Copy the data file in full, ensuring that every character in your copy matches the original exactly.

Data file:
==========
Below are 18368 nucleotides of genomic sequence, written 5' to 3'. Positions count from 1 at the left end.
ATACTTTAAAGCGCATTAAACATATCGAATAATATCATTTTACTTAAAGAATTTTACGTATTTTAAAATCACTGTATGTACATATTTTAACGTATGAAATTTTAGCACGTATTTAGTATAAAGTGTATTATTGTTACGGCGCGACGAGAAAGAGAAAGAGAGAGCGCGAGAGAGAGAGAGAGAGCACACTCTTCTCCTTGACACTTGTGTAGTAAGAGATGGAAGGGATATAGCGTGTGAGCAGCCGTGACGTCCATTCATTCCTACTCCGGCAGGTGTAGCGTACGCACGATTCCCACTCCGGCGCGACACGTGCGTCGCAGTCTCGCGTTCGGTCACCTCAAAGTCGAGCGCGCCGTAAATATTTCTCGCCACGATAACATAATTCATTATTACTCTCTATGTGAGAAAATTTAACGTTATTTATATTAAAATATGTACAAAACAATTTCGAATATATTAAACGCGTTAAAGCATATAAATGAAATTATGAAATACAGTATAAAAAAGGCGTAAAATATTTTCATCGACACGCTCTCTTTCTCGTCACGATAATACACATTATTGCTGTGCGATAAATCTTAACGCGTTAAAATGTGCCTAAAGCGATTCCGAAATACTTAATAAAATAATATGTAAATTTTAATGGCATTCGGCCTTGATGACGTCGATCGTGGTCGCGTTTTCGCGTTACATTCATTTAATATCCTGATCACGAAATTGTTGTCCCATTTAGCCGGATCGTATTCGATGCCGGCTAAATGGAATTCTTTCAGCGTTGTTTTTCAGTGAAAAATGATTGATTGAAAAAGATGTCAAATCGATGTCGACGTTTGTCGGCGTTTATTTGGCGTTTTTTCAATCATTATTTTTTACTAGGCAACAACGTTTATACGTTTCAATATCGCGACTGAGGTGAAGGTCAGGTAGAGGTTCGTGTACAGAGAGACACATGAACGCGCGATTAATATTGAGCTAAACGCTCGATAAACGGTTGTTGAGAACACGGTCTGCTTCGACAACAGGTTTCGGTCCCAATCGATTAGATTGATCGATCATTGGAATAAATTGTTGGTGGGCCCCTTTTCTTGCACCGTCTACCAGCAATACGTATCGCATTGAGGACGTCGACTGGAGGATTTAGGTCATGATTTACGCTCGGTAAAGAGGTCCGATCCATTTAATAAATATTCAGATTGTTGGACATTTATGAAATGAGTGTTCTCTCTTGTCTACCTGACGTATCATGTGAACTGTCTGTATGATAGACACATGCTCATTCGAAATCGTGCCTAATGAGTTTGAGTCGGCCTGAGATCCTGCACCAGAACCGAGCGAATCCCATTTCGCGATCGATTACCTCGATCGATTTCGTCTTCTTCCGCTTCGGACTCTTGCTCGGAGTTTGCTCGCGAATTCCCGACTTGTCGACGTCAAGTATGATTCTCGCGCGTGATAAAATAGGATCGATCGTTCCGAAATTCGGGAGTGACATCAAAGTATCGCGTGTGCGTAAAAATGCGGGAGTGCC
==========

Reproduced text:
Below are 18368 nucleotides of genomic sequence, written 5' to 3'. Positions count from 1 at the left end.
ATACTTTAAAGCGCATTAAACATATCGAATAATATCATTTTACTTAAAGAATTTTACGTATTTTAAAATCACTGTATGTACATATTTTAACGTATGAAATTTTAGCACGTATTTAGTATAAAGTGTATTATTGTTACGGCGCGACGAGAAAGAGAAAGAGAGAGCGCGAGAGAGAGAGAGAGAGCACACTCTTCTCCTTGACACTTGTGTAGTAAGAGATGGAAGGGATATAGCGTGTGAGCAGCCGTGACGTCCATTCATTCCTACTCCGGCAGGTGTAGCGTACGCACGATTCCCACTCCGGCGCGACACGTGCGTCGCAGTCTCGCGTTCGGTCACCTCAAAGTCGAGCGCGCCGTAAATATTTCTCGCCACGATAACATAATTCATTATTACTCTCTATGTGAGAAAATTTAACGTTATTTATATTAAAATATGTACAAAACAATTTCGAATATATTAAACGCGTTAAAGCATATAAATGAAATTATGAAATACAGTATAAAAAAGGCGTAAAATATTTTCATCGACACGCTCTCTTTCTCGTCACGATAATACACATTATTGCTGTGCGATAAATCTTAACGCGTTAAAATGTGCCTAAAGCGATTCCGAAATACTTAATAAAATAATATGTAAATTTTAATGGCATTCGGCCTTGATGACGTCGATCGTGGTCGCGTTTTCGCGTTACATTCATTTAATATCCTGATCACGAAATTGTTGTCCCATTTAGCCGGATCGTATTCGATGCCGGCTAAATGGAATTCTTTCAGCGTTGTTTTTCAGTGAAAAATGATTGATTGAAAAAGATGTCAAATCGATGTCGACGTTTGTCGGCGTTTATTTGGCGTTTTTTCAATCATTATTTTTTACTAGGCAACAACGTTTATACGTTTCAATATCGCGACTGAGGTGAAGGTCAGGTAGAGGTTCGTGTACAGAGAGACACATGAACGCGCGATTAATATTGAGCTAAACGCTCGATAAACGGTTGTTGAGAACACGGTCTGCTTCGACAACAGGTTTCGGTCCCAATCGATTAGATTGATCGATCATTGGAATAAATTGTTGGTGGGCCCCTTTTCTTGCACCGTCTACCAGCAATACGTATCGCATTGAGGACGTCGACTGGAGGATTTAGGTCATGATTTACGCTCGGTAAAGAGGTCCGATCCATTTAATAAATATTCAGATTGTTGGACATTTATGAAATGAGTGTTCTCTCTTGTCTACCTGACGTATCATGTGAACTGTCTGTATGATAGACACATGCTCATTCGAAATCGTGCCTAATGAGTTTGAGTCGGCCTGAGATCCTGCACCAGAACCGAGCGAATCCCATTTCGCGATCGATTACCTCGATCGATTTCGTCTTCTTCCGCTTCGGACTCTTGCTCGGAGTTTGCTCGCGAATTCCCGACTTGTCGACGTCAAGTATGATTCTCGCGCGTGATAAAATAGGATCGATCGTTCCGAAATTCGGGAGTGACATCAAAGTATCGCGTGTGCGTAAAAATGCGGGAGTGCC